The science of acoustics is daunting for us lay people: all the discussion of wavelengths and vibrations, all those mathematical formulas. Yet in the end, a concert hall's acoustic character depends on a little bit of luck, which is hard to figure into a formula. You can build a palace, hire the greatest acousticians -- and then still wait with baited breath for opening night to hear the results.

On Friday, Stanford University opened its Bing Concert Hall, a $111.9 million palace, a gorgeous place. Sunday, after more than a decade of performances in musty Dinkelspiel Auditorium on the other side of campus, the St. Lawrence String Quartet played its first full program at Bing. One can imagine how excited the quartet -- in residence at Stanford since 1998 -- must feel to have this magnificent new home, with sound designed by Yasuhisa Toyota, whose résumé includes such vaunted venues as Walt Disney Concert Hall in Los Angeles.

But Sunday's program tested the new hall's acoustics with mixed results. You can take my words with a grain of salt; people respond subjectively to audio quality (whether on CDs or in concert halls), much as they respond to different wines. Still, I'm not certain Bing flattered this terrific quartet's sound, which often lacked bloom and richness. It felt as if the hall was masking the low frequencies in the St. Lawrence's blend, making it trebly and thin-sounding, like a radio with the dials mis-set.

I won't focus entirely on the acoustics, as the program began with an engaging performance of Haydn's String Quartet in G major, Op. 77, no. 1. The Adagio was lovely, with the group in a luxurious, slow fall, while first violinist Geoff Nuttall milked Haydn's melodic filigree. The group zoomed comfortably through the Minuet, then shaped the finale, phrase by phrase, with subtle attention to dynamics and voicings, bringing out the happy-sad harmonies and Gypsy-influenced theme.

And yet. There were too many moments when the low end of the group was indistinct. Christopher Costanza's cello, again, sounded thin; strange, as he normally exudes richness and breadth. Lesley Robertson's viola was at times nearly inaudible.

The St. Lawrence undoubtedly will make adjustments to help improve clarity and projection -- perhaps experimenting by stationing itself in different spots on stage at future performances. It's a huge stage: 3,190 square feet, larger than most homes. Sunday, I wondered if bringing part of the audience onto the stage for chamber performances would improve matters by surrounding the group with additional bodies -- warming up its sound and increasing the intimacy.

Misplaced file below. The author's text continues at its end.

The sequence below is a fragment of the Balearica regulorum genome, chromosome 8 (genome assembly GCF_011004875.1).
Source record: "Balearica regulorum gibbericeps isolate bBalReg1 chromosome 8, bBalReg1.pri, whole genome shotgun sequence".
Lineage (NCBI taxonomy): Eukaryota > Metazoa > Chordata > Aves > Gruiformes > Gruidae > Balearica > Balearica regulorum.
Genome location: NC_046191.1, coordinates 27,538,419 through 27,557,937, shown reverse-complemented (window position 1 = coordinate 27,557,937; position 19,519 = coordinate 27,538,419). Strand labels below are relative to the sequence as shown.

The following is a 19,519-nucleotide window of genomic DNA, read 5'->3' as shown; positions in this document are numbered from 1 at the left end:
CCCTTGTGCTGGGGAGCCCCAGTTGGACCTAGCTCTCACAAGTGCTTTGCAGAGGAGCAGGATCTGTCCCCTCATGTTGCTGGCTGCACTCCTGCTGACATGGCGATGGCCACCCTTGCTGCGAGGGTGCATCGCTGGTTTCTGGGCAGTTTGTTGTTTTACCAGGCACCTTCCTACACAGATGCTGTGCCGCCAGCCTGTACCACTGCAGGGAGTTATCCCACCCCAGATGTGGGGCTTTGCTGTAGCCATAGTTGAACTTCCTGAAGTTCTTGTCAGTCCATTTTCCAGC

Bing proved far more suitable for the program's next work, String Quartet No. 3 by R. Murray Schafer, granddaddy of the Canadian avant-garde and a beloved figure to the St. Lawrence, which has Canadian roots. Schafer is famous for building his soundscapes into environments: forests, train stations. In this piece, composed in 1981, he asks the performers to treat the concert hall as an instrument -- as a fifth member of the band.

It went like this: The house lights came up on Costanza, pressing through droning chords and slides with his cello. Alone on stage, pushing his instrument through this intense rhapsody, he sounded splendid; every pizzicato note resounded. Gradually, the rest of the group materialized, playing from afar. Violist Robertson arrived from stage left. Down the stairways from opposite sides of the mezzanine came violinists Nuttall and Scott St. John. Finally, with all four musicians seated onstage, their statements coalesced into a great buzzing -- like bees with a sense of melody and drama.

The second movement was wild: thrashing chords, plus screams and cackles from the group, like karate shouts, perhaps, or Inuit throat singing. It was tribal, primal as punk rock, and funny.

The final movement was about muted sonorities and unstable harmonies, with the group playing in quarter-tones, the notes between traditional notes. To a droned and fluttered accompaniment, Nuttall began to intone a quiet, descending melody: a repeating sequence of just three notes -- notes that would fit into either a pentatonic scale or a blues scale, creating an ambiguous and beautiful effect. As Nuttall left the stage, still playing, the lights went out, and the audience sat in silence.

It was awesome.

The program's final work was a bust, though. Composed in 1901, Ludwig Thuille's Piano Quintet in E-flat major is badly derivative of Brahms, and as earnest as it is long (about 45 minutes). And what a muddle of sound: thin and unclear, once again, with an added problem -- the rumble of Stephen Prutsman's piano often buried the cello and viola. Did anyone listen to the quintet during rehearsal, offering guidance to help it achieve some balance? And why was the lid of the booming piano wide open?

Just asking.

Contact Richard Scheinin at 408-920-5069, read his stories and reviews at www.mercurynews.com/richard-scheinin and follow him on Twitter at www.twitter.com/richardscheinin

Bing Concert Hall OPENING

Next events: Philharmonia Baroque Orchestra, 8 p.m. Jan. 16 (sold out); Stanford Symphony Orchestra, with Jindong Cai conducting and Jon Nakamatsu, piano soloist, 8 p.m. Jan. 18 and 2:30 p.m. Jan. 20 (sold out)
Where: 327 Lasuen St. (at Campus Drive), Stanford University
Tickets: Prices vary by event; 650-725-2787, http://live.stanford.edu